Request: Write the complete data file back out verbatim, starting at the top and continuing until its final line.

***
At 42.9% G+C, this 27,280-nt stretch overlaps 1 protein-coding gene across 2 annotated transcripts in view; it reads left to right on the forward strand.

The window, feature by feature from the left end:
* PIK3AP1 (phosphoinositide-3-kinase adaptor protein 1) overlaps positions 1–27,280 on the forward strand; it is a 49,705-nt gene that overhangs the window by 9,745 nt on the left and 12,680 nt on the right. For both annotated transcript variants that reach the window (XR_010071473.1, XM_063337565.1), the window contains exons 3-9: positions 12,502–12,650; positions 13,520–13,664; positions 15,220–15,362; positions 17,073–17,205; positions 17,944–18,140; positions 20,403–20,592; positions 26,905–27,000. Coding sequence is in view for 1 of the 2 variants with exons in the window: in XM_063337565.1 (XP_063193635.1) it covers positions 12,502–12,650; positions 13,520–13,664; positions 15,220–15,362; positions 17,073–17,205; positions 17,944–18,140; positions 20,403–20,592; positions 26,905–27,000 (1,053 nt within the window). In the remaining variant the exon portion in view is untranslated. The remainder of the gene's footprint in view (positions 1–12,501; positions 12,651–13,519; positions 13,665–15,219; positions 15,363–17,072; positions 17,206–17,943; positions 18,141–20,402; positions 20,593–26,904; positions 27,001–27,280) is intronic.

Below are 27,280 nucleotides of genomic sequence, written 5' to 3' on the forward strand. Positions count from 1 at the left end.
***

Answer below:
At 42.9% G+C, this 27,280-nt stretch overlaps 1 protein-coding gene across 2 annotated transcripts in view; it reads left to right on the forward strand.

The window, feature by feature from the left end:
* PIK3AP1 (phosphoinositide-3-kinase adaptor protein 1) overlaps positions 1–27,280 on the forward strand; it is a 49,705-nt gene that overhangs the window by 9,745 nt on the left and 12,680 nt on the right. For both annotated transcript variants that reach the window (XR_010071473.1, XM_063337565.1), the window contains exons 3-9: positions 12,502–12,650; positions 13,520–13,664; positions 15,220–15,362; positions 17,073–17,205; positions 17,944–18,140; positions 20,403–20,592; positions 26,905–27,000. Coding sequence is in view for 1 of the 2 variants with exons in the window: in XM_063337565.1 (XP_063193635.1) it covers positions 12,502–12,650; positions 13,520–13,664; positions 15,220–15,362; positions 17,073–17,205; positions 17,944–18,140; positions 20,403–20,592; positions 26,905–27,000 (1,053 nt within the window). In the remaining variant the exon portion in view is untranslated. The remainder of the gene's footprint in view (positions 1–12,501; positions 12,651–13,519; positions 13,665–15,219; positions 15,363–17,072; positions 17,206–17,943; positions 18,141–20,402; positions 20,593–26,904; positions 27,001–27,280) is intronic.

Below are 27,280 nucleotides of genomic sequence, written 5' to 3' on the forward strand. Positions count from 1 at the left end.